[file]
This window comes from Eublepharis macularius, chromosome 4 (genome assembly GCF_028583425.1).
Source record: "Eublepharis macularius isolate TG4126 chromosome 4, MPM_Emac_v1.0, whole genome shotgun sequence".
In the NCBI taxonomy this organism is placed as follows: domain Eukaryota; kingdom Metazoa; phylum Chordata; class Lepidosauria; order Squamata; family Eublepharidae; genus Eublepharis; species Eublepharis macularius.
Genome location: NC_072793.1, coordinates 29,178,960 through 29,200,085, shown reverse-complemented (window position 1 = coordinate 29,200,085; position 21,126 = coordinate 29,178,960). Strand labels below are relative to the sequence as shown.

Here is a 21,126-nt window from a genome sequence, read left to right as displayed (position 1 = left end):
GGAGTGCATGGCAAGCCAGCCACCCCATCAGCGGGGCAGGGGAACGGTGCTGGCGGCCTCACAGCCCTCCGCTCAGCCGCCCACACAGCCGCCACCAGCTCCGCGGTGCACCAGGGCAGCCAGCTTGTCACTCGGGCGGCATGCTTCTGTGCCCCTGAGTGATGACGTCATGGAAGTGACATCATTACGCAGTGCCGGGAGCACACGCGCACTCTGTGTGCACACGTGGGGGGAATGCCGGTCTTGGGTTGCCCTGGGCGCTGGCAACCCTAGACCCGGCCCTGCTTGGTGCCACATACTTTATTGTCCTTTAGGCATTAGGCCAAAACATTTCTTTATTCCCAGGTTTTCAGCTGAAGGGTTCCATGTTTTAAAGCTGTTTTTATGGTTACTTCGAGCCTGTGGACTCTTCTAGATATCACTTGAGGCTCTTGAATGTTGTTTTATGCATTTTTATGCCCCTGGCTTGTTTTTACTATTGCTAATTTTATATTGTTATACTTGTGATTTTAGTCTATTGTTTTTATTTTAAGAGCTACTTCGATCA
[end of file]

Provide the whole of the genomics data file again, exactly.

This window comes from Eublepharis macularius, chromosome 4 (genome assembly GCF_028583425.1).
Source record: "Eublepharis macularius isolate TG4126 chromosome 4, MPM_Emac_v1.0, whole genome shotgun sequence".
In the NCBI taxonomy this organism is placed as follows: domain Eukaryota; kingdom Metazoa; phylum Chordata; class Lepidosauria; order Squamata; family Eublepharidae; genus Eublepharis; species Eublepharis macularius.
Genome location: NC_072793.1, coordinates 29,178,960 through 29,200,085, shown reverse-complemented (window position 1 = coordinate 29,200,085; position 21,126 = coordinate 29,178,960). Strand labels below are relative to the sequence as shown.

Here is a 21,126-nt window from a genome sequence, read left to right as displayed (position 1 = left end):
GGAGTGCATGGCAAGCCAGCCACCCCATCAGCGGGGCAGGGGAACGGTGCTGGCGGCCTCACAGCCCTCCGCTCAGCCGCCCACACAGCCGCCACCAGCTCCGCGGTGCACCAGGGCAGCCAGCTTGTCACTCGGGCGGCATGCTTCTGTGCCCCTGAGTGATGACGTCATGGAAGTGACATCATTACGCAGTGCCGGGAGCACACGCGCACTCTGTGTGCACACGTGGGGGGAATGCCGGTCTTGGGTTGCCCTGGGCGCTGGCAACCCTAGACCCGGCCCTGCTTGGTGCCACATACTTTATTGTCCTTTAGGCATTAGGCCAAAACATTTCTTTATTCCCAGGTTTTCAGCTGAAGGGTTCCATGTTTTAAAGCTGTTTTTATGGTTACTTCGAGCCTGTGGACTCTTCTAGATATCACTTGAGGCTCTTGAATGTTGTTTTATGCATTTTTATGCCCCTGGCTTGTTTTTACTATTGCTAATTTTATATTGTTATACTTGTGATTTTAGTCTATTGTTTTTATTTTAAGAGCTACTTCGATCA